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    Development of Common Project Financial Status Development of Common Project Financial Status Document Transcript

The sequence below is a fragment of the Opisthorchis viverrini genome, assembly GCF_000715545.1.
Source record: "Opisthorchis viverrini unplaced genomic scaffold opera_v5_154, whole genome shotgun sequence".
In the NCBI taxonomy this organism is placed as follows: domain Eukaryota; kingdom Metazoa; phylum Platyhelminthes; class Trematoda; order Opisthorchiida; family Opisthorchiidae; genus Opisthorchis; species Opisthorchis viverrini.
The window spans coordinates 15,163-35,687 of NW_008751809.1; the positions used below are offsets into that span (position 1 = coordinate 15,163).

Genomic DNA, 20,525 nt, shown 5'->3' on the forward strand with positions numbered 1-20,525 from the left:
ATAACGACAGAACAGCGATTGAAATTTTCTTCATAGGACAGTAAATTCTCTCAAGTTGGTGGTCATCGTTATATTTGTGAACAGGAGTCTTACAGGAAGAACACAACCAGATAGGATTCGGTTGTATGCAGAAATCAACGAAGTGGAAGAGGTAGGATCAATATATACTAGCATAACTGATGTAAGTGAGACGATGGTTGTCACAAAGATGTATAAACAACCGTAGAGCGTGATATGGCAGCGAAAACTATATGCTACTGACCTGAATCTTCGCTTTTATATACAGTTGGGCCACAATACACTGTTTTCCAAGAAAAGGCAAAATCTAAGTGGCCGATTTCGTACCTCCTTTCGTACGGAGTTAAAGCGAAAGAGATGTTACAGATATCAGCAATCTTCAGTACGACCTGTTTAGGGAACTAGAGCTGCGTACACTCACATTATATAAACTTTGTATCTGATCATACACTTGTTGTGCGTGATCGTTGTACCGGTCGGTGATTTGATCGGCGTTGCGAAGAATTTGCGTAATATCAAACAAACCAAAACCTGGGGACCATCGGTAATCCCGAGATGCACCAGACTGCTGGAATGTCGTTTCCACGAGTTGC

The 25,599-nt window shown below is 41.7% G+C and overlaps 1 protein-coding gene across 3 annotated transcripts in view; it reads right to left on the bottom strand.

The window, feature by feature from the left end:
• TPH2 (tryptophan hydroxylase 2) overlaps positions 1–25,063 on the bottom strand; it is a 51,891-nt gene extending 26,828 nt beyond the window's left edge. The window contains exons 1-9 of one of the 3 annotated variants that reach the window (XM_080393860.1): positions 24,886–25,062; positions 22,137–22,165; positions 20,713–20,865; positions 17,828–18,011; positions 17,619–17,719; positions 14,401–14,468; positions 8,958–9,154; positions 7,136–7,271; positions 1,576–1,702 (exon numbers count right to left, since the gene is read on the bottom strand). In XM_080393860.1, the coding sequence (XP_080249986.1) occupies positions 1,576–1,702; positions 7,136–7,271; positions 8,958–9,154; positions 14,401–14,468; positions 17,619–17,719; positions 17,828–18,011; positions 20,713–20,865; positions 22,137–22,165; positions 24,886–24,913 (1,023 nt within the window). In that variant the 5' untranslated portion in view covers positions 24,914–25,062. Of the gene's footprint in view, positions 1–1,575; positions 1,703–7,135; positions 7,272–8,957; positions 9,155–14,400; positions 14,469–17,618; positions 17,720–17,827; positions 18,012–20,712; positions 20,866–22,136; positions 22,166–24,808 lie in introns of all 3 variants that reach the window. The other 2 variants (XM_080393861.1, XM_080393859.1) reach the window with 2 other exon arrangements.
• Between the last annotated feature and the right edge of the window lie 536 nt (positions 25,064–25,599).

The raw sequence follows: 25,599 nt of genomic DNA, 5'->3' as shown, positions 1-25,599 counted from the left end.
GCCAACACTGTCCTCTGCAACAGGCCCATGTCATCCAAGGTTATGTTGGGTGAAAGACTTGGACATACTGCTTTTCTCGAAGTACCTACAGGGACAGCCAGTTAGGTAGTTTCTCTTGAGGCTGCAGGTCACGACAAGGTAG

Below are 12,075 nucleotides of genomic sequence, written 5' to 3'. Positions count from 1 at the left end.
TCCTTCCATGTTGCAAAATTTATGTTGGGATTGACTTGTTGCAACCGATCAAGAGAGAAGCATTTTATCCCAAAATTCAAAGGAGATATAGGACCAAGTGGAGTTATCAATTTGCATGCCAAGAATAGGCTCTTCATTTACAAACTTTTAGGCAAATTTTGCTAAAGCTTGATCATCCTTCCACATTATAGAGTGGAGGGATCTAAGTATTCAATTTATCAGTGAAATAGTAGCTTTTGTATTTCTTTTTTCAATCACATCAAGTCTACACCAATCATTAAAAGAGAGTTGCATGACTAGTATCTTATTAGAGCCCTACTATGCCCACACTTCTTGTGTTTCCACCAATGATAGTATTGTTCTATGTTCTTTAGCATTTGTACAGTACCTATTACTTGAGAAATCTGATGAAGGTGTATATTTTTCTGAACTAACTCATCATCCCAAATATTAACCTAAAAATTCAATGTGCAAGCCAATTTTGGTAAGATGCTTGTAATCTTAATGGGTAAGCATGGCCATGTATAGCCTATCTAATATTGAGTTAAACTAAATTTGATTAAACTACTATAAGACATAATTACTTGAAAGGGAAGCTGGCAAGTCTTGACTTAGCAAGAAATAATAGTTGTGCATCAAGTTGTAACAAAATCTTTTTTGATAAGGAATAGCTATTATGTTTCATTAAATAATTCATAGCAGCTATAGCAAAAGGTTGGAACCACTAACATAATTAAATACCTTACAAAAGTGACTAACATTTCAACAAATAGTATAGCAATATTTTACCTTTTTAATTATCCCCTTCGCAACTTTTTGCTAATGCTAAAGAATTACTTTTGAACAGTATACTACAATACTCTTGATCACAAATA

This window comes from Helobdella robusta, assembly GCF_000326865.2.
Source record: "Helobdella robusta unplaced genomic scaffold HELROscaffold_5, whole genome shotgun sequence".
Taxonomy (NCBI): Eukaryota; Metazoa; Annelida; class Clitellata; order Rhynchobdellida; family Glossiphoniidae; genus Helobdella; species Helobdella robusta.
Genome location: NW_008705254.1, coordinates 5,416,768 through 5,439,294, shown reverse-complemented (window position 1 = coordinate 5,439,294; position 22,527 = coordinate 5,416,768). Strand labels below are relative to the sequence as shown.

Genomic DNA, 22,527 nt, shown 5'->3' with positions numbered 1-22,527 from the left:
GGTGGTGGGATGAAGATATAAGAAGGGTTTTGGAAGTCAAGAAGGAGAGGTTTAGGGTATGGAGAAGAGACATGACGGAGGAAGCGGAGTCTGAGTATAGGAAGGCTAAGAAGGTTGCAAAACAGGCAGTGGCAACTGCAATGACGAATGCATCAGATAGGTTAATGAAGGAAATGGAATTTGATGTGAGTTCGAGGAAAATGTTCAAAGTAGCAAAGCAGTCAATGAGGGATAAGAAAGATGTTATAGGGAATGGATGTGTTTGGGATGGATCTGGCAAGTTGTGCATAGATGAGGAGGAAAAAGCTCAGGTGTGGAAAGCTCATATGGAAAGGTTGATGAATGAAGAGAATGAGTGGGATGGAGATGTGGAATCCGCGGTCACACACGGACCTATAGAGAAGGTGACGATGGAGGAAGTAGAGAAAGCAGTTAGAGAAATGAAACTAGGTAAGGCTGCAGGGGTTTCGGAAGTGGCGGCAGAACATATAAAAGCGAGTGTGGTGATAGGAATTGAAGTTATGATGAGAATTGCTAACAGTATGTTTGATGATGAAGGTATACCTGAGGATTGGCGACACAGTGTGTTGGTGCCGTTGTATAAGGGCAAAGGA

• Development of Common Project Financial Status Reporting Process and Formats EXAMPLE 5121 PROPOSAL Submitted By Fritha Watts Ohlson February 27, 2002 1.0 Introduction This proposal is for the development of a new common project financial status reporting process for FWO Airline Applications (Tulsa).1 The organization has experienced recent structural and customer contractual changes that call for at least a significant update to the current financial status reporting process/system. There are also changes in management and customer wants and needs in financial status reporting, which furthers the cause for an extensive evaluation and overhaul of the process/system. This proposal first summarizes the problem, the objectives of the project, and the specific deliverables of the project. Next the proposal describes the three alternatives to be considered, including a discussion of the technology, successful use, feasibility, and known preconceived biases of each. Then the proposal outlines the project approach, which includes the method by which the alternatives will be evaluated. The project approach will follow FWO Airline Applications’ project management methodology. Finally the proposal includes the high level plan for the project, and a brief discussion on how Engineering and Technology Management (ETM) courses will have an impact upon the success of the project. 2.0 Problem Statement At FWO Airline Applications (Tulsa), recent substantial organizational and contractual changes have rendered current various internal and customer project financial status reporting processes incompatible, inconsistent, and uninformative. Although change to processes is required due to contractual changes in customer billing procedures, organizational change and more demanding customer requirements constitute the need for a full scale analysis of current practices and development of better alternatives for a common, repeatable, and maintainable report generating process that meets or exceeds the needs of management and the customers. This is in alignment with organizational objectives towards achieving a higher standard of quality through utilizing best practices that are repeatable and sustainable, which includes achievement of Level 3 standing in the Capability Maturity Model (CMM) from the Software Engineering Institute (SEI). CMM Level 3 emphasis on consistent processes maintains an environment where the process, instead of the individual, defines the work, which creates a foundation on which major progress through process improvement and innovation can be achieved [3]. The new project financial status reporting process must support 300+ projects, worked by an organization recently merged from two previously separate departments (Departments A and B), for three major airline customers consisting of over 25 separate customer groups. Eight delivery managers and over 30 project managers manage the projects. In this environment, currently 1 To preserve confidentiality, the real company name is not used here. Any performance data shown have been scaled so that the relative magnitude expressed by the numbers remains intact. Some data have been omitted completely or left vague per request of management.